Blackman window

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The Blackman window coefficients are given by the following formula

Blackman window formula

where N is the length of the filter and k = 0, 1, …, N – 1.

An example Blackman window

Consider a finite impulse response (FIR) low pass filter of length N = 201. The following is the Blackman window.

Blackman window

Given a sampling frequency of 2000 Hz and a filter cutoff frequency of 40 Hz, the impulse response of the filter with a rectangular window (with no window) and with the Blackman window is as follows.

Impulse response of a low pass filter with and without the Blackman window

The magnitude response of the same filter is shown on the graph below.

Magnitude response of a low pass filter with and without the Blackman window

Assuming the Blackman window is of sufficient length, it will usually produce stop band attenuation of approximately -75 dB (although it could be as high as -25 dB for short filters) and ripples in the pass band of approximately +/- 0.003 dB. Given the sampling frequency fs, a filter of length N with the Blackman window transitions from 0 dB to -20 dB in a transition band of approximately fs (4.68 / N) and to the stop band in a transition band of approximately fs (6.46 / N). This means, for example, that an appropriate filter length, given a desired transition band, is N = 6.46 / (transition / fs).

Measures for the Blackman window

The following graph compares the discrete Fourier transform of the Blackman window and the rectangular window.

Discrete Fourier transform of the Blackman window

The Blackman window measures are as follows.


Coherent gain0.42
Equivalent noise bandwidth1.73
Processing gain-2.38 dB
Scalloping loss-1.09 dB
Worst case processing loss-3.48 dB
Highest sidelobe level-58.1 dB
Sidelobe falloff-21.6 dB / octave, -71.7 dB / decade
Main lobe is -3 dB1.64 bins
Main lobe is -6 dB2.30 bins
Overlap correlation at 50% overlap0.089
Amplitude flatness at 50% overlap0.680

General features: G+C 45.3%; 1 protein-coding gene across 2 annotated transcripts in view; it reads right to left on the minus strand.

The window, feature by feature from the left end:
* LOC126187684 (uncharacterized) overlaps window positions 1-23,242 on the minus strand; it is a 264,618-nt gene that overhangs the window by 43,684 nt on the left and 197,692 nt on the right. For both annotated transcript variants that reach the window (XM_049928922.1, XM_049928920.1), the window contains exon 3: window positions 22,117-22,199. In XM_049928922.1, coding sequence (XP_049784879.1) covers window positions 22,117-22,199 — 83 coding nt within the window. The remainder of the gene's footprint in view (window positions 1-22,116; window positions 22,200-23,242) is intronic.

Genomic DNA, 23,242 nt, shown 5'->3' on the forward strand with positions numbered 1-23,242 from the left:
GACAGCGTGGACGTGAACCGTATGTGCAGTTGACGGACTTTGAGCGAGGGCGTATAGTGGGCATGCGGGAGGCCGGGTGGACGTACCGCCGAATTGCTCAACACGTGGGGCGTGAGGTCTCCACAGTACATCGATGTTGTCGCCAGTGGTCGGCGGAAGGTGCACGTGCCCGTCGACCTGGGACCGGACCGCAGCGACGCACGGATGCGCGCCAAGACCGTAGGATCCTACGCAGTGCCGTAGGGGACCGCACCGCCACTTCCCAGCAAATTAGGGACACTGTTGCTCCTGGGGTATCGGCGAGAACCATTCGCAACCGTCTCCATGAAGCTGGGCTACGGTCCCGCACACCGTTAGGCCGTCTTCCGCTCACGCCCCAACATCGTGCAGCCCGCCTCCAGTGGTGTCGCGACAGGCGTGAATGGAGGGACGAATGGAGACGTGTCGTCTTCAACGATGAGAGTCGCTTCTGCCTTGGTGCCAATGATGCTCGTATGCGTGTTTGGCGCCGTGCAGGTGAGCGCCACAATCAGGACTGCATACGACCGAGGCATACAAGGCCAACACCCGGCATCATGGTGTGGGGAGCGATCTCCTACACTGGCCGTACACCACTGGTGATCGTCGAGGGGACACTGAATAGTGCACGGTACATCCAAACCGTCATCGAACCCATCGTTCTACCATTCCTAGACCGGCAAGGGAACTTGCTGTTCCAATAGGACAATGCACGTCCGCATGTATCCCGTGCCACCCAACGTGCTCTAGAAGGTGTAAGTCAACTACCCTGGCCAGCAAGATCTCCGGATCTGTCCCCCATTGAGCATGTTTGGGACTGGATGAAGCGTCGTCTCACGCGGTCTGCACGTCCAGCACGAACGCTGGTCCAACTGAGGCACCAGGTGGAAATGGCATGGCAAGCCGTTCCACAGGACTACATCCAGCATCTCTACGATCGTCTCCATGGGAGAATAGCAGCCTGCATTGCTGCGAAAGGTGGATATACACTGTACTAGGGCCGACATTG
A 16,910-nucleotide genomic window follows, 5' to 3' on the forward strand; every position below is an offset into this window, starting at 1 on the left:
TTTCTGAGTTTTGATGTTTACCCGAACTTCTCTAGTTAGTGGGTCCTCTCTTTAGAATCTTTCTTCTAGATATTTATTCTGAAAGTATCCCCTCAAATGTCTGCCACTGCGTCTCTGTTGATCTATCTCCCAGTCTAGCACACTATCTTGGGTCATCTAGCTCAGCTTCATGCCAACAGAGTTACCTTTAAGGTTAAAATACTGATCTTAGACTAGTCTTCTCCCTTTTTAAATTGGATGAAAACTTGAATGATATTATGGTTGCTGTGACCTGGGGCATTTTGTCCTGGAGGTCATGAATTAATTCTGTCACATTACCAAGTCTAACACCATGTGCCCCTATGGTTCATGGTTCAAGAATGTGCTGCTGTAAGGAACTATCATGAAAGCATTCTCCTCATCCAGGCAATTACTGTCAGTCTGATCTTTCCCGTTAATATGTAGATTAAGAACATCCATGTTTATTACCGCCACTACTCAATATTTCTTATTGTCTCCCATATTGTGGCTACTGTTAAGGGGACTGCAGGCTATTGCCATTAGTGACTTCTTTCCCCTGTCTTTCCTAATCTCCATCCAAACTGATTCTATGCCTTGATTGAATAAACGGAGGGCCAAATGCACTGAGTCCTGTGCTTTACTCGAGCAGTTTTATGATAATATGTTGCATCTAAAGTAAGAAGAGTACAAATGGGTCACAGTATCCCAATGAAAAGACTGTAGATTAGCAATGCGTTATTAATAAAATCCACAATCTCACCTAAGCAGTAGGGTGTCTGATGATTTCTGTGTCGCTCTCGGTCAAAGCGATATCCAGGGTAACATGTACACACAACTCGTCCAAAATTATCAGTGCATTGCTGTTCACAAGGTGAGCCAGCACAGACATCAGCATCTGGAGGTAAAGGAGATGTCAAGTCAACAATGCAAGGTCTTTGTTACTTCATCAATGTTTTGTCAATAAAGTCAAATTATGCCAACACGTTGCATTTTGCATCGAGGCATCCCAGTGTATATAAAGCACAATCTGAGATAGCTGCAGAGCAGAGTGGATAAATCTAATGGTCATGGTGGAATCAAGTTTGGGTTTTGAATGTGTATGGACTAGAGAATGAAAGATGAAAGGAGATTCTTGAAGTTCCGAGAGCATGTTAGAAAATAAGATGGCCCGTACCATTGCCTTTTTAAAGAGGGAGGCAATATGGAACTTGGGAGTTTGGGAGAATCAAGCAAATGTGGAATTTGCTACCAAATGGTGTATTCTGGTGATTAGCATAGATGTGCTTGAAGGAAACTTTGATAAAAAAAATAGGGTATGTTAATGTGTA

Overlap correlation at 75% overlap0.565
Amplitude flatness at 75% overlap1.000

Generalized Blackman windows

In principle, the window above is the most commonly used Blackman window. A more general definition of the Blackman window is

Formula for the generalized Blackman windows

The Blackman window above uses α = 0.16, which is a common approximation of the exact Blackman window with a0 = 7938 / 18608, a1 = 9240 / 18608, and a2 = 1430 / 18608.

As α approaches zero or 1, the Blackman window becomes a cosine window (of two different frequencies in the two different cases). The following is the Blackman window for three different values of α: 0.05, 0.16, and 0.4.

Blackman windows with different alpha

The following are the corresponding impulse responses for the same filter used in the first example above.

Impulse responses of Blackman windows with different alpha

The following are the corresponding magnitude responses.

Magnitude responses of Blackman windows with different alpha

The Blackman window is a generalized cosine window (see Hamming window).

Measures for the generalized Blackman windows

The following are measures for selected generalized Blackman windows.


Exact BlackmanGeneralized
α = 0.05
Generalized
α = 0.20
Generalized
α = 0.35
Coherent gain0.430.470.400.32
Equivalent noise bandwidth1.701.561.822.33
Processing gain (dB)-2.30-1.93-2.59-3.68
Scalloping loss (dB)-1.15-1.33-1.00-0.53
Worst case processing loss (dB)-3.44-3.25-3.59-4.21
Highest sidelobe level (dB)-68.7-37.3-56.5-38.1
Sidelobe falloff (dB / octave, dB / decade)-10.0, -33.3-20.9, -69.5-22.1, -73.4-21.2, -70.5
Main lobe is -3 dB (bins)1.601.501.722.28
Main lobe is -6 dB (bins)2.262.082.423.08
Overlap correlation at 50% overlap0.0990.1430.068-0.008
Amplitude flatness at 50% overlap0.6950.9000.6000.300
Overlap correlation at 75% overlap0.5760.6350.5320.365
Amplitude flatness at 75% overlap1.0001.0001.0001.000


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